4th June 2012

And then the moment arrived to get to grips with the new boat. Yes we sailed (motored) from Bangor to Conwy, but that was about all the experience we had with controlling the Griffon. So, we arrived on a Monday, before the monsoon season, to stay on board for a couple of days.

Hazel Anne dried out

With the new dining table, a game of Rummi Cup has become very popular.

An evening of games

Tuesday, June the 5th

At 11:30 the motor was started and we ran a few practise runs to moor up. Next we went to the pontoon to fill up the fresh water tank. This took nearly 10 minutes, either the water flow was very slow or we have a large water tank. Meryl and Timo went into town to visit the traditional sweet shop which has become popular for some reason.

Sailing our Griffon

Next we motored out into Conwy bay. At 13:00 the motor was switched off and we sailed smoothly in the bay. The log showed 6 knots, which is quite a change. As we were well after high tide, we didn't stay long in the bay and at 13:30 we headed back for Conwy.

The assistance of the inboard was required and at 14:15 we were back after a perfect mooring.

Houdini at work

Meryl and Timo had bought a set of hand cuffs and invented a game, where they would hang up the keys out of reach, start a count down timer on the mobile phone (which was the bomb), cuff themselves to something and then try to get free using various implements, like a coat hanger to retrieve the keys.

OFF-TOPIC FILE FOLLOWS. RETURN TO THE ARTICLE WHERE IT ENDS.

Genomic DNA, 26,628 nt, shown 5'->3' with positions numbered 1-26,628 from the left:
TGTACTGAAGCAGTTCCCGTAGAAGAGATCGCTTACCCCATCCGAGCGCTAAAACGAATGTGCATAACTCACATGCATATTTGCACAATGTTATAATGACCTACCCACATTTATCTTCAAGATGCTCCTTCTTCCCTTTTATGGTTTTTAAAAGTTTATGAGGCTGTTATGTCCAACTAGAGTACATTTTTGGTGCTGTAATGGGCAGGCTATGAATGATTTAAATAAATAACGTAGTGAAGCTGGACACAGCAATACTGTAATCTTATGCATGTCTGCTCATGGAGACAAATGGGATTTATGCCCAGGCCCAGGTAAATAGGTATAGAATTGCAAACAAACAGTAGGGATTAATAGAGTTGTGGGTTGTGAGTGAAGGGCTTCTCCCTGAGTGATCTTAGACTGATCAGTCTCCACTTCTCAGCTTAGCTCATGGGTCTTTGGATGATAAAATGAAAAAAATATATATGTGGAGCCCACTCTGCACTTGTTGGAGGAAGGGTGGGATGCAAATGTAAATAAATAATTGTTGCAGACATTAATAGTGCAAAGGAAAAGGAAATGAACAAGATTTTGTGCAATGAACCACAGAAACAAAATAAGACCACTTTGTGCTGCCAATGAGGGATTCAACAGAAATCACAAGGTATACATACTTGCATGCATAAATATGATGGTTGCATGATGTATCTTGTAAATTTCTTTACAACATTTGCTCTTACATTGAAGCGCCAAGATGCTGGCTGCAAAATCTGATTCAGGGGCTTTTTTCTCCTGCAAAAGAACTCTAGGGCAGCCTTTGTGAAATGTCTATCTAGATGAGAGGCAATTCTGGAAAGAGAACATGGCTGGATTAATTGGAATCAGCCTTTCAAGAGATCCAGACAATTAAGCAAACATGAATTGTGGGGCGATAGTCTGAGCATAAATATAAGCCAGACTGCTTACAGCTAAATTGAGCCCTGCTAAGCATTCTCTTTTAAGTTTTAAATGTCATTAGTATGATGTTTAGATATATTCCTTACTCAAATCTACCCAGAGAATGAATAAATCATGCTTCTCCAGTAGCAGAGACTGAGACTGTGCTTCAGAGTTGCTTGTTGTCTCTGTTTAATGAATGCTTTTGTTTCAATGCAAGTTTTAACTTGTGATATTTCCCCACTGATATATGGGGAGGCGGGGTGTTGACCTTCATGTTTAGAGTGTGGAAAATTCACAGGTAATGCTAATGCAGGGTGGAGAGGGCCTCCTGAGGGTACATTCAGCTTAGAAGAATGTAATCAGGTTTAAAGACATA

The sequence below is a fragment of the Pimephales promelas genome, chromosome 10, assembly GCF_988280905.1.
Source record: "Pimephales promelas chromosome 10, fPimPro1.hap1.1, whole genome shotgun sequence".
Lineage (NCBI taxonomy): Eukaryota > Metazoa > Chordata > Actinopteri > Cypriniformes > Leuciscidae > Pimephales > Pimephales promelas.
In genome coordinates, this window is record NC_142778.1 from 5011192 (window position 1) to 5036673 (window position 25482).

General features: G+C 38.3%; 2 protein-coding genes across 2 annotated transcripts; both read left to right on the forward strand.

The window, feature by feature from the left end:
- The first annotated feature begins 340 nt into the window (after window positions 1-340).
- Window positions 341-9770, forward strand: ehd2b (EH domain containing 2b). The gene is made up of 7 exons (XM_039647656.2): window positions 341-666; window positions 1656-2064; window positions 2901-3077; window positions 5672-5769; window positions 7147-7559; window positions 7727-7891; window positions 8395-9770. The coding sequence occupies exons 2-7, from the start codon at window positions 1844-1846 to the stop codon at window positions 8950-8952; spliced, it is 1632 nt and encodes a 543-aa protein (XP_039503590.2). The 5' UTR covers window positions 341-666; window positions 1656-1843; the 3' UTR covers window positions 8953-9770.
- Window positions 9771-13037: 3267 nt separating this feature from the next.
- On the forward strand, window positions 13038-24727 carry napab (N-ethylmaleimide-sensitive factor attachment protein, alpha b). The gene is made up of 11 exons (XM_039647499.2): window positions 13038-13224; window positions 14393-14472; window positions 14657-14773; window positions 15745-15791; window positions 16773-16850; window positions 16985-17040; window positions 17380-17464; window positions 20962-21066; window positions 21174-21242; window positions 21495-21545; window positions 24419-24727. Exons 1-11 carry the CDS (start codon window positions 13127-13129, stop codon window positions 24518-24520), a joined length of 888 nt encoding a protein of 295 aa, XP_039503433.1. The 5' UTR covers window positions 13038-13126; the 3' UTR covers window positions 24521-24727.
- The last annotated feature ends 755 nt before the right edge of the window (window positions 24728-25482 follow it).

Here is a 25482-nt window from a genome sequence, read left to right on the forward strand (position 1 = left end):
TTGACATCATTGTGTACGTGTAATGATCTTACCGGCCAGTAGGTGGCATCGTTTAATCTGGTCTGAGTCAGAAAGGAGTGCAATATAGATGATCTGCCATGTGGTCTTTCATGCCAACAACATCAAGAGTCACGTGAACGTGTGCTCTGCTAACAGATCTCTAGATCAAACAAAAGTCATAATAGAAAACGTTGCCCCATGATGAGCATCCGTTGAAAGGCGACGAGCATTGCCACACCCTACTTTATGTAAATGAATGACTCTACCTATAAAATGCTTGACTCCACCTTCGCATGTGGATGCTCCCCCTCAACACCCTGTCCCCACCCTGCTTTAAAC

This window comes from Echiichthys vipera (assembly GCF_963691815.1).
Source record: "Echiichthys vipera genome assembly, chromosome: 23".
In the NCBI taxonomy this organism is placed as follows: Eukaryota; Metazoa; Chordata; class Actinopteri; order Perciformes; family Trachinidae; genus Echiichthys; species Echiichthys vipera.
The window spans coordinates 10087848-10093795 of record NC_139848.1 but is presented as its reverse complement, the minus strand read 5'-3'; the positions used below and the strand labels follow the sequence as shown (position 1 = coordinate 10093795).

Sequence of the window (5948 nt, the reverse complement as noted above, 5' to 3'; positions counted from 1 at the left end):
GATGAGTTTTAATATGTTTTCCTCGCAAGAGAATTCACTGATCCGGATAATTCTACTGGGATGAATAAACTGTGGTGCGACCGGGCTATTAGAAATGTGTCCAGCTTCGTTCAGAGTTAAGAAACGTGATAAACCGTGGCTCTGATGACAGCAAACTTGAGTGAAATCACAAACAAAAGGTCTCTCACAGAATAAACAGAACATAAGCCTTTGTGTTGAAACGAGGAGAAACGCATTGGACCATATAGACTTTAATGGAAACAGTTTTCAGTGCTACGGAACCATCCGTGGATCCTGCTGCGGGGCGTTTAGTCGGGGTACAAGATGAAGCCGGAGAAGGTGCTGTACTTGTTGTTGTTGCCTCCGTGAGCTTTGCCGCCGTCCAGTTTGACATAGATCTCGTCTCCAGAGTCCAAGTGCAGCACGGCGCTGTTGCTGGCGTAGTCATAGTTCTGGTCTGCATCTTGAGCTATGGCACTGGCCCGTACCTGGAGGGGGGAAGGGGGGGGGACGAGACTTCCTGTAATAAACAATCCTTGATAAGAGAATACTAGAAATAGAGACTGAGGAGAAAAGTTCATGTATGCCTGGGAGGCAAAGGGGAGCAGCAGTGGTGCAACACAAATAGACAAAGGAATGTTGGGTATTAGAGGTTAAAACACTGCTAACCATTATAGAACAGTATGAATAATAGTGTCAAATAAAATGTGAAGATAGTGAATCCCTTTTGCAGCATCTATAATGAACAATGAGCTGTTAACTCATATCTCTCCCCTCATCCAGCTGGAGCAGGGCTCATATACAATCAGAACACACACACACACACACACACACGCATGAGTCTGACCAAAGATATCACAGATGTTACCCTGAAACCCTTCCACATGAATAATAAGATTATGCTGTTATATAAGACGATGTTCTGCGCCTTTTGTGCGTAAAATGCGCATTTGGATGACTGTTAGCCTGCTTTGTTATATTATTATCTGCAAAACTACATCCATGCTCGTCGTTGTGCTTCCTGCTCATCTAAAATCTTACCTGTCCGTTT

Not much confidence in the skipper then?

Wednesday, June the 6th

The weather was good and we decided for a walk to the marina. Meryl and Timo were already rowing in our red dinghy. Therefore Geke and I decided to use Hazel Anne's original dinghy. It was about 1 hour before high tide and we used the old mooring rings on the beach to tie both the dinghies down, assuming the water wouldn't rise much more. In sailing one shouldn't assume....

Hazel Anne moored at the pontoon

After a lovely walk to the beach we came back to find both Dinghies still floating, but with the mooring lines well under water. The water level had reached halfway the stone wall, not the top end of the beach as expected.

The Bodlondeb footpath at high tide

We therefore decided it was time for a coffee break. When we came back to enjoy our coffee on a bench we heard the splashing of oars and next we saw Meryl and Timo rowing from under a tree. They had lowered themselved from the stone wall into the Dinghy, un-tied the mooring line and appeared triumphantly.

Kids to the rescue

Next the 2nd Dinghy was rescued and we all rowed back to the pontoon. The next day we went back home.